Street dance group, Urban Future, opened with an artistic routine and then performed a gritty and vigorous second routine, which livened up the audience. The unique dance group, Fantastic 5, also set the crowd alight with their combination of street and contemporary dance styles. These five young men were energetic and emotive, commanding the audience as their performance continued to build.

The Deputy Mayor of Croydon, Badsha Quadir, presented the ‘Community Achievement Award’ and ‘Be Inspired Award’ to Rachel Chrystie and Montel Beck respectively in honour of their community activities. The audience was also encouraged to get involved during a panel discussion on the subject of politics. Previous Young Mayor of Lewisham, Jacob Sakil, said: “If we’re going to talk about politics… we need to help each other… Politicians don’t have the answers”.

Discussion Panel.
Photo by Angela Nott. Used with permission.

Brixton comedian, Kae Kurd, delivered an inspirational, informative and humorous message that had everyone laughing. One of the first things he said was, “I think young people are the future, but we don’t get appreciated like we should do”. Talented beatboxer, Deep Vocals, captivated the audience by replicating well-known and legendary beats – including his take on Michael Jackson’s Billie Jean – which had individuals dancing and singing along.

However, two of the most popular acts were singers Zanae Parks and Kamal Cain. Zanae bought an RnB vibe to her strong, soulful rendition of Etta James’s ‘At Last’, which was a hit with everyone from the first note. It was a shock to learn that Kamal was just 14-years-old, as he seems to sing from deep in his heart with a sweet, beautiful voice that draws you in and touches something inside of you.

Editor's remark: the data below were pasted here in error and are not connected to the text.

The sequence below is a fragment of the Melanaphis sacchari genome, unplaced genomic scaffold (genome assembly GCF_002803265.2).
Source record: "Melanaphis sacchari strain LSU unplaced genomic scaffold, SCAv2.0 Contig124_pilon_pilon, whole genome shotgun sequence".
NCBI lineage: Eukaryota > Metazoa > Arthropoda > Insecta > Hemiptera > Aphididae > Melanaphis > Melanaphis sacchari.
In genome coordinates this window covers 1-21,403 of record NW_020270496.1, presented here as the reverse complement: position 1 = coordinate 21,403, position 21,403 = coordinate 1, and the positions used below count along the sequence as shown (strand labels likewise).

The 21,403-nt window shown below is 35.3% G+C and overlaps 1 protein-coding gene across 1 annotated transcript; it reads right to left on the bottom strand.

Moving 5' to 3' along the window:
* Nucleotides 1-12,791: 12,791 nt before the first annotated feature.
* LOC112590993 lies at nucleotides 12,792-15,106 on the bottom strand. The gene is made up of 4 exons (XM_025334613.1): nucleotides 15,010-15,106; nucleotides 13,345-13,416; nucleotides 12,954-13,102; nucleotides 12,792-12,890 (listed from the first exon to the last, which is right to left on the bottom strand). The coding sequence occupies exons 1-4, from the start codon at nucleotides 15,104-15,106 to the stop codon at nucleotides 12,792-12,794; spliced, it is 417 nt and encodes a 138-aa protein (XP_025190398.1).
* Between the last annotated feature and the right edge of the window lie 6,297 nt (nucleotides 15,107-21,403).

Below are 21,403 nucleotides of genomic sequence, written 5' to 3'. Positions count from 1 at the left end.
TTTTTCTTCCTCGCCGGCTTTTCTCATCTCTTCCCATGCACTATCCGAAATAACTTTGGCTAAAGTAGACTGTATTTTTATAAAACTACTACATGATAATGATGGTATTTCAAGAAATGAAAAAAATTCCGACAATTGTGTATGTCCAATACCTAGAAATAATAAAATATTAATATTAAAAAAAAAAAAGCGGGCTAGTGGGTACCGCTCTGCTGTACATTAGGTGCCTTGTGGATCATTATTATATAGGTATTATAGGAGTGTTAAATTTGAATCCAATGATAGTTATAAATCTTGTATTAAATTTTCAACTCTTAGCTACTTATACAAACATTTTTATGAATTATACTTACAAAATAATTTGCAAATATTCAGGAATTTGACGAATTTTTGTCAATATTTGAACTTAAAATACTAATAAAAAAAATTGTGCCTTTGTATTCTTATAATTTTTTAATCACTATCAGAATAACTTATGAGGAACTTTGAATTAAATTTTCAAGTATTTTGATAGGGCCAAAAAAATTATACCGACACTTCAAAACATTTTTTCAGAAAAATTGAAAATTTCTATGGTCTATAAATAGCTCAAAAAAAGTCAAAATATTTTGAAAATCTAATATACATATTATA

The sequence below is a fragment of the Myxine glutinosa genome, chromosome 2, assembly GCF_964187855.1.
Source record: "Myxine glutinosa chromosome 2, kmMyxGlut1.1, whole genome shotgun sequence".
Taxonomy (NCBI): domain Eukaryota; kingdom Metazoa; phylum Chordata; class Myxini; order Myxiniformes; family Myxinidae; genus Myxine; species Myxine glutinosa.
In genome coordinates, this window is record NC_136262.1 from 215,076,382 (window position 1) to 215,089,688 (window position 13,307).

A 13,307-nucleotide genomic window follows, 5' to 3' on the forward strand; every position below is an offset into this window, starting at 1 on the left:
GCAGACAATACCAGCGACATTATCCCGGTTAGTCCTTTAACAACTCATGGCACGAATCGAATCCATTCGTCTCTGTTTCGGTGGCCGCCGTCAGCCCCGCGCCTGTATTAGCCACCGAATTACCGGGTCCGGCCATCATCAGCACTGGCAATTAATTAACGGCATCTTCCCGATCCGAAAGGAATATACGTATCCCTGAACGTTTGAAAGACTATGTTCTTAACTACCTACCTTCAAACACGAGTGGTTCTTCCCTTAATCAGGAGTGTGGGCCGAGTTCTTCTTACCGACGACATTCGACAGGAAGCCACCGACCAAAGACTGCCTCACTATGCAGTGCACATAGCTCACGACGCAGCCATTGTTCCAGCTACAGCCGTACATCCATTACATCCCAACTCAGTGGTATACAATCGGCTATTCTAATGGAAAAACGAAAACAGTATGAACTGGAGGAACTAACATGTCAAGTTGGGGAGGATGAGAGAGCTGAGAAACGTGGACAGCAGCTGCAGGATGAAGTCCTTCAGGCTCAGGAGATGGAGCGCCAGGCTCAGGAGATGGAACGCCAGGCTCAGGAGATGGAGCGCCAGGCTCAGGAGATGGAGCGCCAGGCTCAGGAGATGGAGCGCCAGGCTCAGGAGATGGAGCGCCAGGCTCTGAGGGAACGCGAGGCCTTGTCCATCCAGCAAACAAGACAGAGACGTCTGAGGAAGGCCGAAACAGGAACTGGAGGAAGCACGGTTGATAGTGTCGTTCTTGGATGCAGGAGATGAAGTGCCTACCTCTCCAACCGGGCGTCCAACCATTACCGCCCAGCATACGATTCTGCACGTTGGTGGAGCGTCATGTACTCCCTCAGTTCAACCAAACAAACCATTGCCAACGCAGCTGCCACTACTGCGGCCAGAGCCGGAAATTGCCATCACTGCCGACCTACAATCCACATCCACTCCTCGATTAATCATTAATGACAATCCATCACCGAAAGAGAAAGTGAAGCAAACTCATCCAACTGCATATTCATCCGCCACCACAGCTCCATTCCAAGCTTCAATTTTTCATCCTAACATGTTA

Kamal Cain.
Photo by Angela Nott. Used with permission.

Rapper, MC Brown, who created the theme song for Momentum, was the last act to perform before special guest artist Donaeo closed the show with some of his hits, including Party Hard, which had the young people dancing and going out on a high note.

The young people enjoyed all that the conference had to offer and were entertained by the afternoon antics. “The acts were inspirational, because it shows you that you can be successful”, said a young female.

Momentum was also an enjoyable experience for its 50 volunteers. The majority of the volunteers were young people – the youngest being 10 years old – who Andrew Brown says will “stop what they’re doing to come and help at the events”. Volunteer Siobhan most enjoyed seeing the young people enjoy the event and said “it is hectic but always goes well”.

This was the second Momentum and Andrew hopes to make the next event bigger and better, as they continue to inspire a growing group of young people by helping them to discover new opportunities and work towards their future.

Shaniqua Benjamin

Shaniqua Benjamin

Shaniqua is a writer and poet, born and raised in Thornton Heath, which she is proud to call her home. She has used her passion for making a difference to found a platform, Young People Insight, which empowers the voices of young people and encourages community engagement. When she’s not writing or trying to cause change, she loves reading, scrapbooking, watching films and listening to music.